As I write the streets are filling up with spangled monsters and enthusiastic lions on a sugar high. Normally holidays bring on nostalgia. Not this one. When I was a child, I loved Halloween, loved the spooky witchiness of being allowed to roam strange streets after dark, loved the thrill of becoming a princess (my annual costume of choice.)

Then I became a parent. Never mind the hit and run assaults on candy boxes by grown kids who knocked at the door, grabbed everything they could, and left my trees festooned with toilet paper and my car splotched with eggs. That's what mischief night is for, I suppose. No, what knocked out my taste for trick or treat was the night an awfully young Theo slipped the pack, wandered off in the dark--and it was so dark even I felt my moorings slip--and promptly got lost. I remember a heart-pounding race through the streets hollering his name, panicked tears rolling down my cheeks. How could I have lost him? How could I have let go his hand? Please let him be safe and I will offer candy to the Patron Saint of Lost Boys for the rest of my life.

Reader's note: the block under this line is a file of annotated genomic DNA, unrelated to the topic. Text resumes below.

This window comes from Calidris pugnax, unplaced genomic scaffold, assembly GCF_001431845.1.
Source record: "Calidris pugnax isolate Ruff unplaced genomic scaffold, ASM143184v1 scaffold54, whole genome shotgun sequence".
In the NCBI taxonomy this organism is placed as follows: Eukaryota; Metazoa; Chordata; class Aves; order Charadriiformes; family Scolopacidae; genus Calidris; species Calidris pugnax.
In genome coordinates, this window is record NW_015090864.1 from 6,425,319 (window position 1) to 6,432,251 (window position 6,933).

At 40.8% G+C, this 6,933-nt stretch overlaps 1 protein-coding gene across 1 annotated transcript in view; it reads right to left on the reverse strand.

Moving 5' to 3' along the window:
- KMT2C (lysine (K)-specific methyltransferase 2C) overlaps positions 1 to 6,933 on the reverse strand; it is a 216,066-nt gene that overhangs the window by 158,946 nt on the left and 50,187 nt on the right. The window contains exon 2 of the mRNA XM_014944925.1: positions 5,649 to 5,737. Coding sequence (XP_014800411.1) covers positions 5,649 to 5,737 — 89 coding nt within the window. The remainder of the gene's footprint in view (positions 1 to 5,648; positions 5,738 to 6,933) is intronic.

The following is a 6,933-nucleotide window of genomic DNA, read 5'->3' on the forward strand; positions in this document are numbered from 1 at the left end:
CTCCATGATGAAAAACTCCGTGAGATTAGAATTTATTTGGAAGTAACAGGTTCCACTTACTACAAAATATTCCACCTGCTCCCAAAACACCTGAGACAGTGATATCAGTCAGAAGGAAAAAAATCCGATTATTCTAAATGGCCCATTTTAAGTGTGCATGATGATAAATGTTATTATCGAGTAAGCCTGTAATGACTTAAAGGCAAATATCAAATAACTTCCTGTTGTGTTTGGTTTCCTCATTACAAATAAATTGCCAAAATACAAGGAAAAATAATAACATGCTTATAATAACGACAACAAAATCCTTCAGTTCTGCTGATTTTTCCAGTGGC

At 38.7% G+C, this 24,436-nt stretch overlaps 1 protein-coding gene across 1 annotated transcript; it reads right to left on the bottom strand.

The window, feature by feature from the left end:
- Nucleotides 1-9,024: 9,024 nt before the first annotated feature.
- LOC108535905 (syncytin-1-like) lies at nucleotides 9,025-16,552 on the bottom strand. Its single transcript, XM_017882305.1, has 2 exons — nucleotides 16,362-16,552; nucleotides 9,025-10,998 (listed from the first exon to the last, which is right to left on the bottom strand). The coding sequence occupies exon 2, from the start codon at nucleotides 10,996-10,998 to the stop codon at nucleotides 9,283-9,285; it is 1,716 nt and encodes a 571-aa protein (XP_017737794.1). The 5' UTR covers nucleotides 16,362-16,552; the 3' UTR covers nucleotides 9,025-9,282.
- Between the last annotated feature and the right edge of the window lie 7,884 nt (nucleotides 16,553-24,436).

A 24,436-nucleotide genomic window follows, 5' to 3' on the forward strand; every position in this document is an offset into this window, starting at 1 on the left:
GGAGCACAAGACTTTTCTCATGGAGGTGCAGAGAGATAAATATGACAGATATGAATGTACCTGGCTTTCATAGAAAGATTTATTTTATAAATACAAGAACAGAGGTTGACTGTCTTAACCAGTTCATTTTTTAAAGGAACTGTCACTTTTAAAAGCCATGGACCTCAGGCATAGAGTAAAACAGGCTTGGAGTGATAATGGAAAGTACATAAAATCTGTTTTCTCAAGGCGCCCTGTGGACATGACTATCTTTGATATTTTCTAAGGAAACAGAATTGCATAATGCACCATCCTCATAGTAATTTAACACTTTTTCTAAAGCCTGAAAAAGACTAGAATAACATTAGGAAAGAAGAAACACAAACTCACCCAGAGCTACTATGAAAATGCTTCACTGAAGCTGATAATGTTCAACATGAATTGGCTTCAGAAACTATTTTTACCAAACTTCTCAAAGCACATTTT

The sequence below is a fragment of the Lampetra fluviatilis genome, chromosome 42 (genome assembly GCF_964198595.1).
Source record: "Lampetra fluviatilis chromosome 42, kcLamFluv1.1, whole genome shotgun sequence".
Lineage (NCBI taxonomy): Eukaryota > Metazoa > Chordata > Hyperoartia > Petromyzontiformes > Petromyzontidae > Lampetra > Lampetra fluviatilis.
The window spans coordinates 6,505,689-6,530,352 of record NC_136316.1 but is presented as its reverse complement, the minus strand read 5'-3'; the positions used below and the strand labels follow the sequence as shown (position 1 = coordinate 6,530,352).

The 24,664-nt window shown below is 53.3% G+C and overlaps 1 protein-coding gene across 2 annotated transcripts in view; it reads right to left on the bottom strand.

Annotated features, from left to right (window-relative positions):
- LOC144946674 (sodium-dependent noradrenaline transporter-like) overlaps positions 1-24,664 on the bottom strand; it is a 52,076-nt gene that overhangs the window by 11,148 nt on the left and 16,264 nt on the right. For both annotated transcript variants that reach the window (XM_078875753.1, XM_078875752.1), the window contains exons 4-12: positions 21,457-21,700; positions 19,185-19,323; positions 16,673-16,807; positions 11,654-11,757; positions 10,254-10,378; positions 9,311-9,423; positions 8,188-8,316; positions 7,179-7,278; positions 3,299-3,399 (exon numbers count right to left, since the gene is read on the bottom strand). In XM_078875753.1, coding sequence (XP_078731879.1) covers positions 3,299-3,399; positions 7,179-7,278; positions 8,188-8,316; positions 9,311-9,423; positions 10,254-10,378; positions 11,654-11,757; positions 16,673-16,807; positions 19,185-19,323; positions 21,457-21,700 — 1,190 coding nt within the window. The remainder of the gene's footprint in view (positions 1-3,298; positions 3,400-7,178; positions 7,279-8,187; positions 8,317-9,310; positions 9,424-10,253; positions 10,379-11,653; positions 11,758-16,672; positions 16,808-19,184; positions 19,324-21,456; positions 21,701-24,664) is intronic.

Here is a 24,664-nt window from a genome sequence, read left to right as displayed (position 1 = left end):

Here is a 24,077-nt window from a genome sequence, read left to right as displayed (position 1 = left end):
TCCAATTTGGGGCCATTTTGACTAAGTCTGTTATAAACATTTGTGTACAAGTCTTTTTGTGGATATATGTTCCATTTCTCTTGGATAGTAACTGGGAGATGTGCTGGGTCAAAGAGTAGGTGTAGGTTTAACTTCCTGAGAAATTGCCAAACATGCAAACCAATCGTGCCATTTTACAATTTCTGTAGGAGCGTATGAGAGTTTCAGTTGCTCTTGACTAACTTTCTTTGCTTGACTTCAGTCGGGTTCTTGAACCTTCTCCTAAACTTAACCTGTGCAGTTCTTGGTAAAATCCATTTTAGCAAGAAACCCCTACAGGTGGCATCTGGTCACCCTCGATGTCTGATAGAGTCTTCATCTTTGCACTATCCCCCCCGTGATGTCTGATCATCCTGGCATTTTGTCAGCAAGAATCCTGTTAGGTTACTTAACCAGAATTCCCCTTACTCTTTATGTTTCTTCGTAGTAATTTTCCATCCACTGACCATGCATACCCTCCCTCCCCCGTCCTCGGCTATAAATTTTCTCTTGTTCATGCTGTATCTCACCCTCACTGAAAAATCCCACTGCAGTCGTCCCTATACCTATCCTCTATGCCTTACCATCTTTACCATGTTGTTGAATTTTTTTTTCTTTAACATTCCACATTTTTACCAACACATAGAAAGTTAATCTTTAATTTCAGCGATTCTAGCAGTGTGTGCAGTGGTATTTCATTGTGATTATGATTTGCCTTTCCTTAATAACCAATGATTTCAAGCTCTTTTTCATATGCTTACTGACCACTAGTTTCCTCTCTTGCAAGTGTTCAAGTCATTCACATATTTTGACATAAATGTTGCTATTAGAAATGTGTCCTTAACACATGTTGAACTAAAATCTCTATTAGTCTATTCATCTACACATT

He came home, of course. I literally don't remember how, or when. I just remember heaving a huge sigh as my heart settled back into place. Naturally he was nonplussed by my panic; after all, he wasn't lost, he knew where he was, he was with himself. Just thinking of this still makes my throat tighten; I remember other times I lost the boys, once at Virgin Records in Times Square, when they slipped away to play video games, once at Loehmann's, where they were simply exploring the undersides of clothes racks. Shopping and minding children do not seem to mix.

Tonight, watching all the small pirates and dazzling fairies drag their parents around, I think it is a miracle that we don't lose one another more often. A miracle, too, when little ones pull away, then manage to find their way home again. How else will our tiny dragons spread their wings and learn to fly?

No comments: